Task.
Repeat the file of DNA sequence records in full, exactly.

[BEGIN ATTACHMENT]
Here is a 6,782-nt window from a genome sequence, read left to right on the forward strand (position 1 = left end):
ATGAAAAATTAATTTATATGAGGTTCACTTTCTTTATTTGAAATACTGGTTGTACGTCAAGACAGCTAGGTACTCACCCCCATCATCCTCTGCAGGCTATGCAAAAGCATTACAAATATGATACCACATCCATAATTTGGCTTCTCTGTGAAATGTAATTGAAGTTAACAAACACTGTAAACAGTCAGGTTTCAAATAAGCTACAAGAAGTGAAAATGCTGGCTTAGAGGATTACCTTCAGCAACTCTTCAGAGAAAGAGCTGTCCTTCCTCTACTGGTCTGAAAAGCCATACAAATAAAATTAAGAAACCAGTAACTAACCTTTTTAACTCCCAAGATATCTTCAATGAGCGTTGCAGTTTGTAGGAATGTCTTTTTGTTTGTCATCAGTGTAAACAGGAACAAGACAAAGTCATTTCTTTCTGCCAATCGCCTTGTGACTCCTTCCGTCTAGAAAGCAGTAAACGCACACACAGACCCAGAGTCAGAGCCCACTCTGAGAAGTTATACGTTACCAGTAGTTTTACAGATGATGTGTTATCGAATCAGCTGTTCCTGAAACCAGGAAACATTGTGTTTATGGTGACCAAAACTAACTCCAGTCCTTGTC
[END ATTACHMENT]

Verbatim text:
Here is a 6,782-nt window from a genome sequence, read left to right on the forward strand (position 1 = left end):
ATGAAAAATTAATTTATATGAGGTTCACTTTCTTTATTTGAAATACTGGTTGTACGTCAAGACAGCTAGGTACTCACCCCCATCATCCTCTGCAGGCTATGCAAAAGCATTACAAATATGATACCACATCCATAATTTGGCTTCTCTGTGAAATGTAATTGAAGTTAACAAACACTGTAAACAGTCAGGTTTCAAATAAGCTACAAGAAGTGAAAATGCTGGCTTAGAGGATTACCTTCAGCAACTCTTCAGAGAAAGAGCTGTCCTTCCTCTACTGGTCTGAAAAGCCATACAAATAAAATTAAGAAACCAGTAACTAACCTTTTTAACTCCCAAGATATCTTCAATGAGCGTTGCAGTTTGTAGGAATGTCTTTTTGTTTGTCATCAGTGTAAACAGGAACAAGACAAAGTCATTTCTTTCTGCCAATCGCCTTGTGACTCCTTCCGTCTAGAAAGCAGTAAACGCACACACAGACCCAGAGTCAGAGCCCACTCTGAGAAGTTATACGTTACCAGTAGTTTTACAGATGATGTGTTATCGAATCAGCTGTTCCTGAAACCAGGAAACATTGTGTTTATGGTGACCAAAACTAACTCCAGTCCTTGTC